21. Don’t expect someone to not talk about the hot new movie a month after its release.  You get one week of consideration, that’s it.
  22. Don’t bring toddlers to movie theaters or loud concerts.
  23. Knock before entering your kid’s bedroom.
  24. Compliments on people’s appearance is fine, just once, though, and don’t overdo it.
  25. The customer is not always right.  It’s ok to tell some people to just get the eff out.  (Remember, the theme of this post is that some people need to be told.  🙂 )

You know there’s going to be a Vol. 2.  😉

Three Superpowers I Need

Life would be enhanced if I could have superpowers.  We all want superpowers, don’t we?  I mean, who wouldn’t?  My life would be greatly enhanced with superpowers.  Now, I could go for things like enact world peace, or cure cancer, or some other selfless act, but where’s the fun in that?  No, I want “revenge superpowers”.

This does preclude something like the ability to see through clothing.  I think Superman had that one, but I forget.  That has a certain… provocative allure to it.  There would be downsides, though.  You’d have to be able to pick and choose whose clothes you were ignoring.  Don’t want to see just anybody.  Plus, looking through clothing you wouldn’t be seeing people in their perfection.  The clothes would still be there, so you’d be seeing their body all stuffed in and wrinkled and unnaturally pushed here and there, not unlike a homemade sausage.  And do you really want to see the entire muffin along with the muffin top?  I’m sorry, but that doesn’t sound as appealing as one might think.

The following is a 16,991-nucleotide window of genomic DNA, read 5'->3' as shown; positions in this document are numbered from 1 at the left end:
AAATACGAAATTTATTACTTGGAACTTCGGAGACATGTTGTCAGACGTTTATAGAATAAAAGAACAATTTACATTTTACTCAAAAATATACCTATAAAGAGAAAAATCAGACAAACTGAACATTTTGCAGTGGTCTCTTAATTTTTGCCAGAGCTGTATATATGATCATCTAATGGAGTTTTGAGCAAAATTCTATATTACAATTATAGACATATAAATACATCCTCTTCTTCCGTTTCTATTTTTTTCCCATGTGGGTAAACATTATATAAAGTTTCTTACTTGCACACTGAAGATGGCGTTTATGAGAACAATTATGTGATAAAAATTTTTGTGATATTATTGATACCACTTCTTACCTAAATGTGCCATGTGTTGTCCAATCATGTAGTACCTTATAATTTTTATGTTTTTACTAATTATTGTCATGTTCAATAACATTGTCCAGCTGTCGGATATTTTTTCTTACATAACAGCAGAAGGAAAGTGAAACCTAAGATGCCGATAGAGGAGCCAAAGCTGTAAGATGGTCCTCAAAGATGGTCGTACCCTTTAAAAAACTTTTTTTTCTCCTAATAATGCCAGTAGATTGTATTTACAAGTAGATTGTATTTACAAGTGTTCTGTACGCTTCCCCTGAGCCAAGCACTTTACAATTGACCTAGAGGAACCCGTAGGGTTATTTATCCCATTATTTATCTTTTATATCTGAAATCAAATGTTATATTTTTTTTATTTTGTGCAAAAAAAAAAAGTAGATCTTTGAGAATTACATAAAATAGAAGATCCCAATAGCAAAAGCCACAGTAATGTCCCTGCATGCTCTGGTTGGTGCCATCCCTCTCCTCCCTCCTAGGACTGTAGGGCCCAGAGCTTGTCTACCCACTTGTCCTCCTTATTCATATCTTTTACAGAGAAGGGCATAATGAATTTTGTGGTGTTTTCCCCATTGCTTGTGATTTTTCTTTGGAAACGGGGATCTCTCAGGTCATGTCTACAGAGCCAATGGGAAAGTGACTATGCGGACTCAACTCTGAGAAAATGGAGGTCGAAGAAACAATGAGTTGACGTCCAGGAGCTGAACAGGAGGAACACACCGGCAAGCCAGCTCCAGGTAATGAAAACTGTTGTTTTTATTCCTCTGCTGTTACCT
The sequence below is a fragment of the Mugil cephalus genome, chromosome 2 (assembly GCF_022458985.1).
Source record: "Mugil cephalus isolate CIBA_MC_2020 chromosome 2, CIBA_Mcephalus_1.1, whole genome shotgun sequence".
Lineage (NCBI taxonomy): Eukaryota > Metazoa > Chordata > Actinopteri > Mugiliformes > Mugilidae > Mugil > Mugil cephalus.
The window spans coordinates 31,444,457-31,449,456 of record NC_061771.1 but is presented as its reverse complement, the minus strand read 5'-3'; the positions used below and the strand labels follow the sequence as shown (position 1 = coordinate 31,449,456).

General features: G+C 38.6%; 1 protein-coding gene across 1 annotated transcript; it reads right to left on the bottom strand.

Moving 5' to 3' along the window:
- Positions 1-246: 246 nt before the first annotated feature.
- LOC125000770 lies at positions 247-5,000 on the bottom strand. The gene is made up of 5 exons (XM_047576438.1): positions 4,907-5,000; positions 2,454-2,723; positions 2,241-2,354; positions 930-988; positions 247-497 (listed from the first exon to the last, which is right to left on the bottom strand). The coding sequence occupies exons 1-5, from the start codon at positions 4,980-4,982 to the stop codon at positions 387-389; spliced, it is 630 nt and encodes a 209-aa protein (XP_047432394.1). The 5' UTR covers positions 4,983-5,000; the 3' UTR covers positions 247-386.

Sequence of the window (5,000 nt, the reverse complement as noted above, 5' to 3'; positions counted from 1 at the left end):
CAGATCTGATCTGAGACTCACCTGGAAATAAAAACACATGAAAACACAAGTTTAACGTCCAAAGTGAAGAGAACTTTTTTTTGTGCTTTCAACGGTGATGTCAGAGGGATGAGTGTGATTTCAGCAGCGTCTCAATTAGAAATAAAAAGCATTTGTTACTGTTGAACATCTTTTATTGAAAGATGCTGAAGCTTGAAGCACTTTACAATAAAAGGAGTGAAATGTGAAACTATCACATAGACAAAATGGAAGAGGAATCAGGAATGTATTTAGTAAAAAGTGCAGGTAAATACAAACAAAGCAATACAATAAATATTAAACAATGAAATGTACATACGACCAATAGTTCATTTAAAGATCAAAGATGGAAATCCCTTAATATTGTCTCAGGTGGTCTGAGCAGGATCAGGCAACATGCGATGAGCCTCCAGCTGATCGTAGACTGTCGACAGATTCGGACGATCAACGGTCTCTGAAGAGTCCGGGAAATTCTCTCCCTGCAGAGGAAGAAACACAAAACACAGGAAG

Presuming the genie would give me only three superpowers, here’s what I’d choose…

The ability to have the entire road pull over to the side while I drive where I want to, unhindered.  Readers of The Grump know that other drivers is a pet-peeve of mine.  This is numero uno.  People just need to get out of my way.  This includes police and ambulances and fire trucks.  Now, in my own magnanimous way, my superpower would include the ability to heal whoever is being transported by the ambulance, or reverse the fire the fire truck is going to.  The Grump just wants people out of his way, he doesn’t want to be a jerk about it.